As in:

He broke the world record of 14.05

I tried searching Wikipedia and ended up with centisecond. It sounds so scientific. What is it called in colloquial English?

  • 5
    It's a tenth or hundredth of a second, not a percent – simchona Aug 28 '12 at 5:54
  • 3
    He broke the world record of fourteen and five hundredths of a second. – Jim Aug 28 '12 at 5:58
  • I might like to add that I frequently hear uninformed people refer to the smallest shown unit as "milliseconds", be it in reality a hundredth or a thousandth. I myself used to make this mistake fairly often. – Ledda Jan 6 '14 at 6:20

Centisecond, while valid, is an extremely rarely used unit, as is hectometer or decaliter.

You either measure "hundredths of second" or tens of milliseconds. In engineering, milliseconds are preferable. In sports hundredths are the defacto standard; as Jim said: fourteen and five hundredths of a second.

  • 3
    Not convinced... OK, commentators often get it wrong, but when Usain Bolt won the 100m they refered to his time as nine point six three seconds - beating Yohan Blake by twelve hundredths of a second – Andrew Aug 28 '12 at 10:55
  • 1
    @Andrew: The "point X X" spoken notation is very common (probably quite more common than "hundredths") when presenting the actual result, but it isn't naming the unit. OP's question was "what is it called?" and in sport it's called "hundredths" or "hundredths of second" and nothing else, and that's what's used when the unit needs to be named: "Faster by a couple hundredths of second", not "faster by point oh few" or "by a few point oh ones". – SF. Aug 28 '12 at 11:32
  • fair point... I was focussing on the quoted text, rather than the question :) – Andrew Aug 28 '12 at 12:07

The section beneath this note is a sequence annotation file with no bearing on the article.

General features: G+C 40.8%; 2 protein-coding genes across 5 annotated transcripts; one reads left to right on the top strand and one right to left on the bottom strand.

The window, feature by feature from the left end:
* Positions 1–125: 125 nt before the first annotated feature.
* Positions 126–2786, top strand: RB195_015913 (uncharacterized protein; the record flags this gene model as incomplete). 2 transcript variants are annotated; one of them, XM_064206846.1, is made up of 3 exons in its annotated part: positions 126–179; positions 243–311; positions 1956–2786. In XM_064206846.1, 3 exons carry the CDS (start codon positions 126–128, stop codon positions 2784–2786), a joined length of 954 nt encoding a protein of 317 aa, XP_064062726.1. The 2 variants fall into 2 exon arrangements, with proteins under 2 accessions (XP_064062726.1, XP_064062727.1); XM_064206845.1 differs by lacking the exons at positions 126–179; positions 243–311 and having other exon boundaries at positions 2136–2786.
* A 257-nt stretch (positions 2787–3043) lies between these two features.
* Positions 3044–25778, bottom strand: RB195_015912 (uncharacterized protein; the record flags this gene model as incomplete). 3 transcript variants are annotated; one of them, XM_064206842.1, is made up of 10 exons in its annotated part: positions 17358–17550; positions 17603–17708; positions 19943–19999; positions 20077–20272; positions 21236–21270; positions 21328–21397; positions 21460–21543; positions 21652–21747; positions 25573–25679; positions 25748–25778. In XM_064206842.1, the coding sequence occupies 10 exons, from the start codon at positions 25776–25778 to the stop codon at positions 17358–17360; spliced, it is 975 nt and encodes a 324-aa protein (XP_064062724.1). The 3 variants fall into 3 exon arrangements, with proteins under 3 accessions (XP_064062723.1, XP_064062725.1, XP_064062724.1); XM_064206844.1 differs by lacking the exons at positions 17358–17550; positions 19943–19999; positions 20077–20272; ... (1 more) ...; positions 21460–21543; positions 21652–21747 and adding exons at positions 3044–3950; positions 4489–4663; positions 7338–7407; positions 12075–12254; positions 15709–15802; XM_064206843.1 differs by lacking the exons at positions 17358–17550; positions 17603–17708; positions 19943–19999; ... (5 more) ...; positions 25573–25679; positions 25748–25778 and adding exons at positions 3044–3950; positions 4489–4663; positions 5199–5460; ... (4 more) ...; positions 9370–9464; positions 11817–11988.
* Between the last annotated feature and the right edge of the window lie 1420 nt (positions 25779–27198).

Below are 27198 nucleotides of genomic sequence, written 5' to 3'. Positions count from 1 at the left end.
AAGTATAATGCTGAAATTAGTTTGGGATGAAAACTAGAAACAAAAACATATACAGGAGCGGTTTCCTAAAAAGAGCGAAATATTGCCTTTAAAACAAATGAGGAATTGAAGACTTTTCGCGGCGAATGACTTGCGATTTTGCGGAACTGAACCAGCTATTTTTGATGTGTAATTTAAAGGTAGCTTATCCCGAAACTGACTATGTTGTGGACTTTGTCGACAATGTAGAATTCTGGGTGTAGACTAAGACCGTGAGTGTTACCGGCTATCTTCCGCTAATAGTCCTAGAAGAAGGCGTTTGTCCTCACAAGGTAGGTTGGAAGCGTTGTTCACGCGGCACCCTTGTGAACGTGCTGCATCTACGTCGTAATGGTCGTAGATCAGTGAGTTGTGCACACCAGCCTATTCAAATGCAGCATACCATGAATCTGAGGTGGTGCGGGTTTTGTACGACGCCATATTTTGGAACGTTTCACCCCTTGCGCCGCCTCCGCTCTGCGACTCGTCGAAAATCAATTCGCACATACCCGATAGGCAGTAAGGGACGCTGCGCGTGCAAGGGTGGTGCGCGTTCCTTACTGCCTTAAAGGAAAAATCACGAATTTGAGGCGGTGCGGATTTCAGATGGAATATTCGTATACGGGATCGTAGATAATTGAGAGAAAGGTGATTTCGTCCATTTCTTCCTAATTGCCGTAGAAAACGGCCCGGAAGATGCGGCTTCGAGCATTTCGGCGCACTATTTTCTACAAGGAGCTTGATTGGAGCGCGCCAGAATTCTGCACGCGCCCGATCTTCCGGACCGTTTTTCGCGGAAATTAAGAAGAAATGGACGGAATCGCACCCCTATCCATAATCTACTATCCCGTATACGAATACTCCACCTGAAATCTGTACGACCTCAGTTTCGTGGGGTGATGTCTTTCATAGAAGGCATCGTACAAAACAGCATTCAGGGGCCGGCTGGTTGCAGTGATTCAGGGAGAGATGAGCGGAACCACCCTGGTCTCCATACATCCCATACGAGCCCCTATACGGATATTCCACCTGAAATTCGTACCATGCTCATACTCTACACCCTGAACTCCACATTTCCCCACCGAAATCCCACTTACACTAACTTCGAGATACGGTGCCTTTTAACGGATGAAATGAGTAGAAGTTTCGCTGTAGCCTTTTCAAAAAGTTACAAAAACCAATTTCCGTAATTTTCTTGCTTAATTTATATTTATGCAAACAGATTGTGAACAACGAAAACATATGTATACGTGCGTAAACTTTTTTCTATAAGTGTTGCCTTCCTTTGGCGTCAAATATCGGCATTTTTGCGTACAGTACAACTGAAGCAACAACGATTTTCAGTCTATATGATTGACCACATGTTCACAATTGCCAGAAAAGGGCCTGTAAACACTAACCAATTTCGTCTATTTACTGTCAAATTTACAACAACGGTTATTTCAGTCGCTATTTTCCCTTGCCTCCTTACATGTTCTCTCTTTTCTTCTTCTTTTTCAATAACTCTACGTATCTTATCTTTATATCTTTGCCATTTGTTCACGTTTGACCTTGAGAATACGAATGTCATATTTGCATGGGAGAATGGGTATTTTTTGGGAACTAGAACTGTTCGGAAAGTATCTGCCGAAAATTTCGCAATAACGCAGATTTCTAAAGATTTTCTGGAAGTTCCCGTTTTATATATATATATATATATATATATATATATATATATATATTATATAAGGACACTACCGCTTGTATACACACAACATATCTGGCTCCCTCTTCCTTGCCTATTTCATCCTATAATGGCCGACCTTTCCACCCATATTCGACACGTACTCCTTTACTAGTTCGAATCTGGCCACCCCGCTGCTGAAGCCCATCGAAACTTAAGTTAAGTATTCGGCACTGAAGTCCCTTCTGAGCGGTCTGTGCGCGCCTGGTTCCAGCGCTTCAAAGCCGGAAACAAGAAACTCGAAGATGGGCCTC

• deciliter is used very commonly in science and medicine. Many blood test results are reported in (m)g/dl. – anongoodnurse Jan 6 '14 at 4:18
  • All right. I changed that to decaliters which really seems to be totally obscure. (by the way, milliliters is more common by an order of magnitude. Probably because you buy 100ml of vodka, not 1dl :) – SF. Jan 6 '14 at 6:26

I don't know anyone who would call this a five centiseconds... 50 milliseconds maybe.

It would normally be pronounced fourteen point oh-five seconds.

Edited to add: Differences maybe given in hundredths of a second.


Whatever you wish to call the unit (I normally call it a hundredth of a second), you seem to be confused about measurement. The record is 14.05 seconds, or if you prefer, 1,405 centiseconds/hundredths of a second.


hundredths of a second is = milliseconds

  • this answer is unclear, and more of a comment. Once you have earned enough reputation, you will be able to comment; otherwise please use links when answering to support your conclusions. – anongoodnurse Jan 6 '14 at 4:23
  • 2
    Huh, jeker? Where on earth have you heard that? Have you verified? – Kris Jan 6 '14 at 5:30
  • A millisecond is actually "1.unit of time: a unit of time equal to one thousandth of a second". – MrHen Jan 7 '14 at 17:47

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